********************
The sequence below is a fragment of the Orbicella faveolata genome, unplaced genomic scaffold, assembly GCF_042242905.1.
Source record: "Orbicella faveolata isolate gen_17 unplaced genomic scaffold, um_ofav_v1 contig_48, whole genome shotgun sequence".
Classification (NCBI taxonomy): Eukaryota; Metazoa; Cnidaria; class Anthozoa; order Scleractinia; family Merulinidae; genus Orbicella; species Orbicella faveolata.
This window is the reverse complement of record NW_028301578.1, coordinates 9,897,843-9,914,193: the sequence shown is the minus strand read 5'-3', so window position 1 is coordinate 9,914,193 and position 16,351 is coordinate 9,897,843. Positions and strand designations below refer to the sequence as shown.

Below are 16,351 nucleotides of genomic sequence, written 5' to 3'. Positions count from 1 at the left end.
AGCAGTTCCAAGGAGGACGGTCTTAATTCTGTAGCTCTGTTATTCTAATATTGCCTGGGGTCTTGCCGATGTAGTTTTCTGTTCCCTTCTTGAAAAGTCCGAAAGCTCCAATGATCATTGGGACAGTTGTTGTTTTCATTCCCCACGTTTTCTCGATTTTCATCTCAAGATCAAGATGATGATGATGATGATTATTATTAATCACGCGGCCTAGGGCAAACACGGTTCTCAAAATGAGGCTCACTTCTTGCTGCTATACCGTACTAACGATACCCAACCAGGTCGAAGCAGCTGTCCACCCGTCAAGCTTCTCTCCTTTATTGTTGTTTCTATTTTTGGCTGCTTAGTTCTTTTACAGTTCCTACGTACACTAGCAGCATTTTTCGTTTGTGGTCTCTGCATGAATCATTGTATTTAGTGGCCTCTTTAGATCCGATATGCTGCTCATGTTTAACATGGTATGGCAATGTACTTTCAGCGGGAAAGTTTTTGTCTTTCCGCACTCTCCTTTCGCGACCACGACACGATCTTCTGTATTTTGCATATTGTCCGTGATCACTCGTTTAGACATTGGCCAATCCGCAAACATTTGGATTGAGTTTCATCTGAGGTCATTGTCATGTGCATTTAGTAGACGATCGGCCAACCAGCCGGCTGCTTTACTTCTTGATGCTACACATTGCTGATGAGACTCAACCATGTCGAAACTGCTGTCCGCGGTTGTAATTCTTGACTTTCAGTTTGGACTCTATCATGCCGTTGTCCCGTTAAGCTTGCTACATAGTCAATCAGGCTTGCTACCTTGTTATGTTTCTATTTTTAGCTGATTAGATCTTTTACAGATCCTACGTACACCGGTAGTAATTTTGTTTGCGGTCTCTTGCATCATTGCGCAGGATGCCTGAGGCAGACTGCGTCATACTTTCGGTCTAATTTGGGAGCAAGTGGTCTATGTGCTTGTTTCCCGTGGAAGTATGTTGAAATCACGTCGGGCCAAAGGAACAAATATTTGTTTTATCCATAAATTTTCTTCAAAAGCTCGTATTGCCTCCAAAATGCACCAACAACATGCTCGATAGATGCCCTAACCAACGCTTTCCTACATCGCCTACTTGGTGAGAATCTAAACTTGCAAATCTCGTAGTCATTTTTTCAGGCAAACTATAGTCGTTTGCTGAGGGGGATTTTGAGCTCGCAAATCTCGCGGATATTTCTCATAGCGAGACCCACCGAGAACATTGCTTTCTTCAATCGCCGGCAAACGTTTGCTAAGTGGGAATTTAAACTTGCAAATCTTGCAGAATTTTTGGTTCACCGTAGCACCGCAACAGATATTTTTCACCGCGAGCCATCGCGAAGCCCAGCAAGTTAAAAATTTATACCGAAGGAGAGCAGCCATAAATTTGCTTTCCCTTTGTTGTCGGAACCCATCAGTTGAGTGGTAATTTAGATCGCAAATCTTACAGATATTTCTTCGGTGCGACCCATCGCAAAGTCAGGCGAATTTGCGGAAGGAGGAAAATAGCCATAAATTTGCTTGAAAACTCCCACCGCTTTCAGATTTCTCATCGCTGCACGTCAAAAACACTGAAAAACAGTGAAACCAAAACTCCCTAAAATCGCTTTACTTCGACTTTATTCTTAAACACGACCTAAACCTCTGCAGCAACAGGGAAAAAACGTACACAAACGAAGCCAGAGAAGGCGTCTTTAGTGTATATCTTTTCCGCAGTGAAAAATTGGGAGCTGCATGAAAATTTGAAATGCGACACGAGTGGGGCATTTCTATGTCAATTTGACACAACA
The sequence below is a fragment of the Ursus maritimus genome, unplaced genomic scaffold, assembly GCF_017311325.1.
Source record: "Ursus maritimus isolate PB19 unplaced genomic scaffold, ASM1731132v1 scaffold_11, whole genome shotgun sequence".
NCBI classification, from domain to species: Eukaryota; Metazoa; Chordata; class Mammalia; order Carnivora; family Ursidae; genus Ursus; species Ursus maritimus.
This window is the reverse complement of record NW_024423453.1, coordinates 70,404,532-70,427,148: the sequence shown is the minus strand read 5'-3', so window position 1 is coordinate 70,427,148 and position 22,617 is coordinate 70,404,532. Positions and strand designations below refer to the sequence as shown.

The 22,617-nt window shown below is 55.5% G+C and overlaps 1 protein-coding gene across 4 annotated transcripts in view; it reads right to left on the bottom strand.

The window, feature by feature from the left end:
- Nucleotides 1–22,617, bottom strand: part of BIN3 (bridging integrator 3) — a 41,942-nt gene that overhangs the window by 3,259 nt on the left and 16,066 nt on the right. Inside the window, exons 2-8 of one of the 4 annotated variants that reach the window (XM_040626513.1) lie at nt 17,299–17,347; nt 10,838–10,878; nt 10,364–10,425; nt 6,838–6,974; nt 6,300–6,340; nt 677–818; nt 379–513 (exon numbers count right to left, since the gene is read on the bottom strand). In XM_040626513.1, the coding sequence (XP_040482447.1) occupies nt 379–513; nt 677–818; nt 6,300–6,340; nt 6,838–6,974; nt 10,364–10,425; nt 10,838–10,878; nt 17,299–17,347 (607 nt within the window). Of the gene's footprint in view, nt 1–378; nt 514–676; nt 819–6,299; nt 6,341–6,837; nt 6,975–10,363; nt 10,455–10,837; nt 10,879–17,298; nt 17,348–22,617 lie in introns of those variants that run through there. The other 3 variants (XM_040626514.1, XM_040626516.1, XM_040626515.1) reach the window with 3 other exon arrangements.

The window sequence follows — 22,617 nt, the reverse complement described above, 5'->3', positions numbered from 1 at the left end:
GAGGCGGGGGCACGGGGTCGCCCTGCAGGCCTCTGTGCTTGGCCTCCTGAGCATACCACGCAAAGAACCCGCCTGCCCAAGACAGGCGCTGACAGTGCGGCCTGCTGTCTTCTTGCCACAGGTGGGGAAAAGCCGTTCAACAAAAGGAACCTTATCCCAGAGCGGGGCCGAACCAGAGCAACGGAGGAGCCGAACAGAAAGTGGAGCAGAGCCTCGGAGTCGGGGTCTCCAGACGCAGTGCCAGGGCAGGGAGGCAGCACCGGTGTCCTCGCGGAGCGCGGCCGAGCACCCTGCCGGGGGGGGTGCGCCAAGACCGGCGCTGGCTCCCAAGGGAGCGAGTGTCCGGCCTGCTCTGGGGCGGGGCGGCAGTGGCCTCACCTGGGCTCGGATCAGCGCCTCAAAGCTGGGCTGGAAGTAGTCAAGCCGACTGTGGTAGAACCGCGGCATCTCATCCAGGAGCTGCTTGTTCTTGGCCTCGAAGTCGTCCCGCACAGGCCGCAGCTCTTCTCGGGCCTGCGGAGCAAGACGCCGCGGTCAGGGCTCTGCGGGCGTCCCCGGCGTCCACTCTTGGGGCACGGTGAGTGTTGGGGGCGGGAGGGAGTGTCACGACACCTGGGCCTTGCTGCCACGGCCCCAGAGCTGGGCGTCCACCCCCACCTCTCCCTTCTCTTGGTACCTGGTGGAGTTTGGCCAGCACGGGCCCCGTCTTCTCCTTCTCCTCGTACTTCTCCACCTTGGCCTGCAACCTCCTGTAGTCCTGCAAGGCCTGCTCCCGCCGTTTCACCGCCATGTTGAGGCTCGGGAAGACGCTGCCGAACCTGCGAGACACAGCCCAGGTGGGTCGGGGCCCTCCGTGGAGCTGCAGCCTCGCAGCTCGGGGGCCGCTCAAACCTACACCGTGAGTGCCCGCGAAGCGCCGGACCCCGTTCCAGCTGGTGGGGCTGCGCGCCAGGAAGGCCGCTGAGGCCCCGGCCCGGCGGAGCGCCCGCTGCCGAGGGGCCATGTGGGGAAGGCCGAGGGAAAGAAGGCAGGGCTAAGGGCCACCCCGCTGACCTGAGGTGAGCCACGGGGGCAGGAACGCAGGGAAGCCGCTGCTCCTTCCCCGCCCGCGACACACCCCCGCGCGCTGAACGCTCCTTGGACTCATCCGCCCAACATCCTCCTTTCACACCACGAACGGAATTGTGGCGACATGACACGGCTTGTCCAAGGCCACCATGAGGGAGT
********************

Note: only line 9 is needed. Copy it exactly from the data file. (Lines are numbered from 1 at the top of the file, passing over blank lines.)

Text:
NCBI classification, from domain to species: Eukaryota; Metazoa; Chordata; class Mammalia; order Carnivora; family Ursidae; genus Ursus; species Ursus maritimus.